An algebraic targeting approach for effective utilization of biomass in combined heat and power systems through process integration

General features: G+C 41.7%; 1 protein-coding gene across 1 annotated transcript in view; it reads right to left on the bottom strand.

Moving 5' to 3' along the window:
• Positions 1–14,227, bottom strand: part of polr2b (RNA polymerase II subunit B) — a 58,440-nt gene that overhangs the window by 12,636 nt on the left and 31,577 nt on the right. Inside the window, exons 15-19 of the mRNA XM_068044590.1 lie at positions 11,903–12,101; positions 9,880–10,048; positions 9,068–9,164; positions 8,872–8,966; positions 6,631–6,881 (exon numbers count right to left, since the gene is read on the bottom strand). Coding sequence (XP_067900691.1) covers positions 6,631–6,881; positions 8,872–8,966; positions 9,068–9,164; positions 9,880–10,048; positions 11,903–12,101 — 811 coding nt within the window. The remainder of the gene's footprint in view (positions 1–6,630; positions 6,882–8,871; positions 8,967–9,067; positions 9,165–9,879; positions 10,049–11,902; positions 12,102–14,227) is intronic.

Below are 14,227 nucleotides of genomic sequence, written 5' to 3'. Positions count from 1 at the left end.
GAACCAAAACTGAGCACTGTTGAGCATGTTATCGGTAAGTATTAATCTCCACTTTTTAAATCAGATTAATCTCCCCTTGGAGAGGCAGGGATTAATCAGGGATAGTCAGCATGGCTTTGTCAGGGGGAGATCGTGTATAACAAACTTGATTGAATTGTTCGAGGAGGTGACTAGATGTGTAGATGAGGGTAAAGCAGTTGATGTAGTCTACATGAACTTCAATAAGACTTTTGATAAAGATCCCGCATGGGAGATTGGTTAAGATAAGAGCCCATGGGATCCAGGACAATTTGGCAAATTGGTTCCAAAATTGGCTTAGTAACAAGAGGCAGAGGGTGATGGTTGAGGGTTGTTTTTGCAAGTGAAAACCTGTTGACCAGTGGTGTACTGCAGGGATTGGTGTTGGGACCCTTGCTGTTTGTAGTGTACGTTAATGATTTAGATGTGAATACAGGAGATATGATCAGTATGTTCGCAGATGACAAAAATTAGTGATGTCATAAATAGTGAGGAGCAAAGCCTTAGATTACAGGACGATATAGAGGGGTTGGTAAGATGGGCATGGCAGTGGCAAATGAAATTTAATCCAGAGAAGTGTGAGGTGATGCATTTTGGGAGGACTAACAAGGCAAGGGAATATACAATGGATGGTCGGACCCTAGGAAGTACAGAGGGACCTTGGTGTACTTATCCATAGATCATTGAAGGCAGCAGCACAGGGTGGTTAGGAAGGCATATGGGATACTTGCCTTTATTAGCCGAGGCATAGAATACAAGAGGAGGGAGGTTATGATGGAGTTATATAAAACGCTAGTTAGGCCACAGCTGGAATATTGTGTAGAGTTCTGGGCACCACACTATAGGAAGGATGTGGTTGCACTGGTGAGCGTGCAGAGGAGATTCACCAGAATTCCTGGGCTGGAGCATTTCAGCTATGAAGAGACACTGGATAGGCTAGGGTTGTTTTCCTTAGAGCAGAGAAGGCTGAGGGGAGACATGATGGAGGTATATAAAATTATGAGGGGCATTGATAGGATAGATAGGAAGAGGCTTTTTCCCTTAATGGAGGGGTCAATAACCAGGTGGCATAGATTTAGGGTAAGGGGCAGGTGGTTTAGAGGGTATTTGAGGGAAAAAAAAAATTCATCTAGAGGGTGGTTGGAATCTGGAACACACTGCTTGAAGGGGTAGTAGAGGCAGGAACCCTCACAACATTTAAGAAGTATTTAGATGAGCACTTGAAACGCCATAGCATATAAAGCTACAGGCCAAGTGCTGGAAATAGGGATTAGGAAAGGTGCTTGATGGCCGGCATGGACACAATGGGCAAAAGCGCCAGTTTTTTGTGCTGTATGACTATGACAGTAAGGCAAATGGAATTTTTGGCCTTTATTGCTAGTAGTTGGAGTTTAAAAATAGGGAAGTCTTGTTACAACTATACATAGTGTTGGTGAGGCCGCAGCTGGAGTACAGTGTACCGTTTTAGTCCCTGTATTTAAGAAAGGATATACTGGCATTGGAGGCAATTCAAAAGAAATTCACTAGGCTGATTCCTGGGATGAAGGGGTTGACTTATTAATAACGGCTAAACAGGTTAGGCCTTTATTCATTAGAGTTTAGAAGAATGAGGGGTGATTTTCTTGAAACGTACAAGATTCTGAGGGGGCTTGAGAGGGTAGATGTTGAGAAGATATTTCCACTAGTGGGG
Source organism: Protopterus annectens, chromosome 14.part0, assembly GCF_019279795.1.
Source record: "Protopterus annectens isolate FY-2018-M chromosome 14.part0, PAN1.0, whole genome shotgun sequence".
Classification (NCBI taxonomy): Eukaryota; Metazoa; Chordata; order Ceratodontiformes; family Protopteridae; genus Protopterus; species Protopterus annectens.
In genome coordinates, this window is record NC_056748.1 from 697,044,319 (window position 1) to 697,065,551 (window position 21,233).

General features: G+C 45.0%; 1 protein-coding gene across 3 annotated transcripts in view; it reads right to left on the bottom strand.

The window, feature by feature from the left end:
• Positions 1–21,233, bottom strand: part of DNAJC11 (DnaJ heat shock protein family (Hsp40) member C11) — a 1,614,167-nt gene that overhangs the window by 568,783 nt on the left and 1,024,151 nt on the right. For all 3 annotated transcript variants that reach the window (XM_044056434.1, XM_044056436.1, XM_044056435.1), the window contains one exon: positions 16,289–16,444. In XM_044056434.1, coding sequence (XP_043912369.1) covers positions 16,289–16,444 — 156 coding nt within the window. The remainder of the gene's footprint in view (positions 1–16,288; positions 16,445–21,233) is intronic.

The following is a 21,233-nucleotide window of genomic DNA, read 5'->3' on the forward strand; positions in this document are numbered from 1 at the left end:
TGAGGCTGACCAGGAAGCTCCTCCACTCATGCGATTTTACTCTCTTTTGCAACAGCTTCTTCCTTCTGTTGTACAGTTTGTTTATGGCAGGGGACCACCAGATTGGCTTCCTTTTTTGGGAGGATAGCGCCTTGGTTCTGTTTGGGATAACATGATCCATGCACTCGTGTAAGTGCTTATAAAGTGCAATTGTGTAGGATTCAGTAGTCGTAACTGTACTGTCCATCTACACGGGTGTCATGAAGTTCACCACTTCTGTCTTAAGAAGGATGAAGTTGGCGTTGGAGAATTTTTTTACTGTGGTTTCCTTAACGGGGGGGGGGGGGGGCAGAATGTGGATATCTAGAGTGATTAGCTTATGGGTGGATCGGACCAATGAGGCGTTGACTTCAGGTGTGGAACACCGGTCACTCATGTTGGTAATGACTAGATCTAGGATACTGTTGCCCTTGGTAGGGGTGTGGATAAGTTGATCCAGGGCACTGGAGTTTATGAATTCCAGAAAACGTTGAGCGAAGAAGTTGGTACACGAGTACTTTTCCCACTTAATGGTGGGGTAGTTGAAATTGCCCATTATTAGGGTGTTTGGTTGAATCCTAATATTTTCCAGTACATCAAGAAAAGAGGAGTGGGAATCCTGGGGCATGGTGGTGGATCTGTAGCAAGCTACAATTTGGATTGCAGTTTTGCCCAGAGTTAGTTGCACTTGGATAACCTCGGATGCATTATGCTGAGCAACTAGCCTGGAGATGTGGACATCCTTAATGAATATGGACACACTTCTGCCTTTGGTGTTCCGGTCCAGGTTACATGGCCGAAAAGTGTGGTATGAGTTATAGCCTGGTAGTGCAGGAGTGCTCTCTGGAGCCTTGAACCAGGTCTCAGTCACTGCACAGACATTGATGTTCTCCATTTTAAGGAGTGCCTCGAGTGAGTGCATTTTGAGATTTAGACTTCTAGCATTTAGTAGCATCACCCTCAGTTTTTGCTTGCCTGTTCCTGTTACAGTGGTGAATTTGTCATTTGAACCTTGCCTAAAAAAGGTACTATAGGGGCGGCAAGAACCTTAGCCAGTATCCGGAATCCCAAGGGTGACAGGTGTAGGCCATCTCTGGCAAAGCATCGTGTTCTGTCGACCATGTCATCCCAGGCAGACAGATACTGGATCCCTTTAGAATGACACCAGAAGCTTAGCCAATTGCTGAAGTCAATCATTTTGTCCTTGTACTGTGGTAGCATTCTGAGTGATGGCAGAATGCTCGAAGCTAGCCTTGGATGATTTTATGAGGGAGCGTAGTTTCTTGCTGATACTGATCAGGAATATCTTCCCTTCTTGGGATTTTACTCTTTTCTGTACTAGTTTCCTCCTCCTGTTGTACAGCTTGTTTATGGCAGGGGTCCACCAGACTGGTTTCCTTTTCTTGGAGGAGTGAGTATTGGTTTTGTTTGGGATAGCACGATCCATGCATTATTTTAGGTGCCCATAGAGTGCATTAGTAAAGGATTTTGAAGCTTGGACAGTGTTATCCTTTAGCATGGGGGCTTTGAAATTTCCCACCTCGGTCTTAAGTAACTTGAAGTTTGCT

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Green house gases (GHGs) pose some of the most profound impact on the environment. One viable alternative for reducing GHGs is the utilization of biomass to generate heat and power for processing facilities. The purpose of this paper is to address the utilization of biowaste or biomass source in a processing facility for combined heat and power (CHP). In particular, the paper addresses the following questions: How to incorporate biomass utilization in cofiring and energy production within an existing process? How to reconcile thermal demands with opportunities for power cogeneration through a process-integration framework? What are the economic factors that will insure the feasibility of biomass utilization and power cogeneration? What is the impact on GHG emissions and what are the necessary GHG emission pricing options? A systematic algebraic procedure for targeting cogeneration potential ahead of detailed power generation network design is presented. The approach presented here effectively utilizes biomass and biowaste sources as external fuel, and matches them with the use and dispatch of fuel sources within the process, heating and non-heating steam demands, and power generation. The concept of extractable power introduced by Harell and El-Halwagi AIChE Spring Meeting, New Orleans, March (2003) has been used as a basis of constructing this algebraic cogeneration targeting approach. Steam surpluses and deficits are identified by header balance. Flow balance is performed by cascade diagram techniques and extractable power is computed from net flows to target the cogeneration potential. Next, the paper discusses important economic factors (e.g., GHG pricing options) required for the cost-effective utilization of sole biomass feed or a co-fed mixture of biomass and fossil fuels for CHP. Two case studies are discussed to illustrate the presented approach. The first case study illustrates the developed targeting approach when no external fuel is required and all the higher pressure surplus streams are able to satisfy the lower pressure deficit headers. The second case shows the application of algebraic targeting to obtain the external fuel requirement when surplus headers are not able to meet the deficit demands. Further, this case shows the use of biomass for meeting the demands and the subsequent effects on economics and GHG emissions for the process.